From Drought to Flood
Just two weeks ago the ground was dry and the sun strong. So, like most gardeners, I was moaning that we needed some rain. I certainly got my wish – since then we’ve had 270mm of rain – that’s 10 ½ inches in real money! 270 litres per square metre or near 50 gallons per square yard if you prefer.
When you think about it in terms of gallons per square yard, you realise how flash floods happen when we get torrential rain. With us the problem is that we’re on a slope so once the soil is saturated we get sheets of water pouring down the hillside.
Next time it rains, think that an inch of rain is the same as pouring just under 5 gallons on a square yard or, for younger readers, each centimetre of rain is 10 litres per square metre!
We’ve had a bit of a storm too. Not a really bad one but enough to flatten some broad beans and strip some leaves from the trees. Even some lettuces were hammered! Happily the greenhouse was battened down ready and the polytunnel isn’t bothered by wind so long as the doors are secured.
They polytunnel and greenhouse are great but they are too warm for some crops. On the other hand the exposed conditions here are tough for things in the open. So I’m thinking along the lines of net tunnels to provide shelter from the wind and some large fixed coldframes that won’t blow away.
Net tunnels are basically polytunnels but instead of a solid skin they have windbreak netting which reduces the power of the wind but doesn’t stop it altogether. They don’t need to be as strong as a polytunnel because they allow most of the wind to pass through, reducing the force acting on the structure. Neither do they need watering as a polytunnel does since rain can penetrate the netting. They do tend to be little warmer than outside though as there is less windchill but they don’t overheat when the sun shines.
The main problem is that the jobs list keeps growing faster than my ability to get them done!
You might have noticed we had an election vote on Thursday. Now the result was a bit of a surprise and like the previous election nobody quite credited the exit poll. I thought I’d just wait and see how the first results were and if they matched the poll before going to bed.
Well that was the plan but by 5.30 am the sun was shining and the birds twittering to each other from the trees. I considered just staying up, maybe 30 years ago but not now. I knew I’d just crash in an hour or two so went up and opened the polytunnel to ventilate it before heading for bed. Arose just after 11 am and spent the day doing a convincing imitation of a zombie trying to garden!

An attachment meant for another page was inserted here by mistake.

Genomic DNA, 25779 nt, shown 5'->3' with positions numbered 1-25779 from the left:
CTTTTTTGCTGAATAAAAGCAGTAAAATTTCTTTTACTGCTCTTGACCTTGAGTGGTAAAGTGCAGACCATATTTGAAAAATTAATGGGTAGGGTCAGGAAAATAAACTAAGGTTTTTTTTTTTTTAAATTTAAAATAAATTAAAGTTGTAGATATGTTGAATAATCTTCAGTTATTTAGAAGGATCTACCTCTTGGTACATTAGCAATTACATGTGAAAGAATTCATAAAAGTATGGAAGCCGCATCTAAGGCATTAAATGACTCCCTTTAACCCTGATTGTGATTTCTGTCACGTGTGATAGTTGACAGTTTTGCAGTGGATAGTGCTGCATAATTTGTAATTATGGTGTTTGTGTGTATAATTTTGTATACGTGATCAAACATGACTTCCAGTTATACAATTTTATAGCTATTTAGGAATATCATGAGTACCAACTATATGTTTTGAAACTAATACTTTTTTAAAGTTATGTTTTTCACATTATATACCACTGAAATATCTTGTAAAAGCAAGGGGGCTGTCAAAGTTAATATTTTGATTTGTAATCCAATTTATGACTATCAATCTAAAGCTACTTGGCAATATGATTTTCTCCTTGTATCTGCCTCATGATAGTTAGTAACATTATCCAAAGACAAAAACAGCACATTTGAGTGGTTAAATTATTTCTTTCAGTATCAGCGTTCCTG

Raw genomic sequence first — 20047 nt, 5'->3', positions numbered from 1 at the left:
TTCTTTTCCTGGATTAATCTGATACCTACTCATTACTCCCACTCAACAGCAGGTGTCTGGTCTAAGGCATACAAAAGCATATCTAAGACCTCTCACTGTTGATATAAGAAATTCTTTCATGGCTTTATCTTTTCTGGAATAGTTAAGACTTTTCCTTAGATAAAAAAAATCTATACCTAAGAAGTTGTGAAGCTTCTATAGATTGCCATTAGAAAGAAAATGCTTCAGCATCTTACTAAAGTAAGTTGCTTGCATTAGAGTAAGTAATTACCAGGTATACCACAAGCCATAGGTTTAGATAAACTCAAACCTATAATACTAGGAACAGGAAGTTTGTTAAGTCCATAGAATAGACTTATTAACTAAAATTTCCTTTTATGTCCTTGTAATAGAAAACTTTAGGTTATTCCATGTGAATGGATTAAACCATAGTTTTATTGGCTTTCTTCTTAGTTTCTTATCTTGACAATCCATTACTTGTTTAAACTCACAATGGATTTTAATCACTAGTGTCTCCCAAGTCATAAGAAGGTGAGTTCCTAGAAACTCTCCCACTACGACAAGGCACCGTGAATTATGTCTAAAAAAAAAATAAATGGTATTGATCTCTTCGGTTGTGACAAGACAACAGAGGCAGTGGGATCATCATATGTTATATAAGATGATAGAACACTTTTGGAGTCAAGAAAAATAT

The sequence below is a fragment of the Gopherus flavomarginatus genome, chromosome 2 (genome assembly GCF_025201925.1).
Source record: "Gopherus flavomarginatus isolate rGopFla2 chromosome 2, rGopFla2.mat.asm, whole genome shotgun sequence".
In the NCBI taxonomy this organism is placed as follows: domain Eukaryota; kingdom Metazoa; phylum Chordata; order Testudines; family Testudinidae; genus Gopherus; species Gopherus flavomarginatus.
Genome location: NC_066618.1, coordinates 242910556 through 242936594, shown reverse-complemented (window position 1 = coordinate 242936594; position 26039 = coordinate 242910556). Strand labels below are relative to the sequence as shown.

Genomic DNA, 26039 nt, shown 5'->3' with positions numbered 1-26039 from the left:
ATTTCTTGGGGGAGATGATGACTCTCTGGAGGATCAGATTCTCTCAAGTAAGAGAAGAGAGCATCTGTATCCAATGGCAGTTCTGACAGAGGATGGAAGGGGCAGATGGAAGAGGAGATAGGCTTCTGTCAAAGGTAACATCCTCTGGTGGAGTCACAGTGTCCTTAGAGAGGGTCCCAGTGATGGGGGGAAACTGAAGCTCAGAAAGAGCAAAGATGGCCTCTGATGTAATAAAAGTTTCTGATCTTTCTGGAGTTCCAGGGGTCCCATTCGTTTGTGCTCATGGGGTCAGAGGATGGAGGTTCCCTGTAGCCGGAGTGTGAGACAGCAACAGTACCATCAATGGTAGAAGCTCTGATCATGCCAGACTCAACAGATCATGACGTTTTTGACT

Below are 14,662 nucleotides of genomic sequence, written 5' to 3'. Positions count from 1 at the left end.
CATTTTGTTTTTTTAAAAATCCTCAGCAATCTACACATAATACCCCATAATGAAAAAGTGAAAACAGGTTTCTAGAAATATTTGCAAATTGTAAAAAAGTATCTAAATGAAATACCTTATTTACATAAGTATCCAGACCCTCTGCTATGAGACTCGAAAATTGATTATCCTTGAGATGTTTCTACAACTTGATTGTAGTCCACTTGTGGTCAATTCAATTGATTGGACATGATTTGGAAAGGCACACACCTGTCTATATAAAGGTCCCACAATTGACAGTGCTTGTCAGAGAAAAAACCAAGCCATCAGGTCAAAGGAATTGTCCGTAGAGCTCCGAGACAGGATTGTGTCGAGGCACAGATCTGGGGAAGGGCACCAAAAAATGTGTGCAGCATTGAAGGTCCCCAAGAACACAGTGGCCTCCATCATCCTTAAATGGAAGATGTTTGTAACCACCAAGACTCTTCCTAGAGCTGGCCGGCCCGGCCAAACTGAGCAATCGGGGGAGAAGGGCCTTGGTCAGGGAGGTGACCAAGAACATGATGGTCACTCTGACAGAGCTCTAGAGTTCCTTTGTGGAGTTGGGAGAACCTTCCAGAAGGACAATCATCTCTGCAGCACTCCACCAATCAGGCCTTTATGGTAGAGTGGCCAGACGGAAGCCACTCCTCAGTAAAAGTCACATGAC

A New Strimmer
We’ve got 2 strimmers so buying another one may seem a little odd. Stamp collecting or vintage cars is one thing but strimmers?? Well the fact is that I’ve not got a strimmer that’s ideal.
We’ve a little corded electric flymo strimmer that is OK for lawn edges and so forth near to an electric socket but it’s always a bit of a game pulling the lead to reach things. Much of where I want to use it is far from a socket so that It’s not very powerful but we rarely need a lot of power.
The other strimmer is a 2 stroke, petrol engined brushcutter. It has a thick line that will cut through most things and a metal blade that goes through near anything else. To use this I really have to wear a helmet with face guard and ear defenders. Gloves as well for prolonged use too because of the vibrations.
Like many modern petrol engines it can be temperamental to start. I just don’t have the mechanical gene. The exception is my 1976 Merry Tiller with its Briggs & Stratton engine that never lets me down. It might not be as efficient but it’s a heck of a lot easier and cheaper to maintain.
The main use for the petrol strimmer is where it is out of reach of a cord. That’s up by the veg plots and I use it to go across the field taking down nettles and thistles. There aren’t many thistles so my hand sickle is adequate for them really.
The answer was to get a battery powered machine – you can see a review of it here.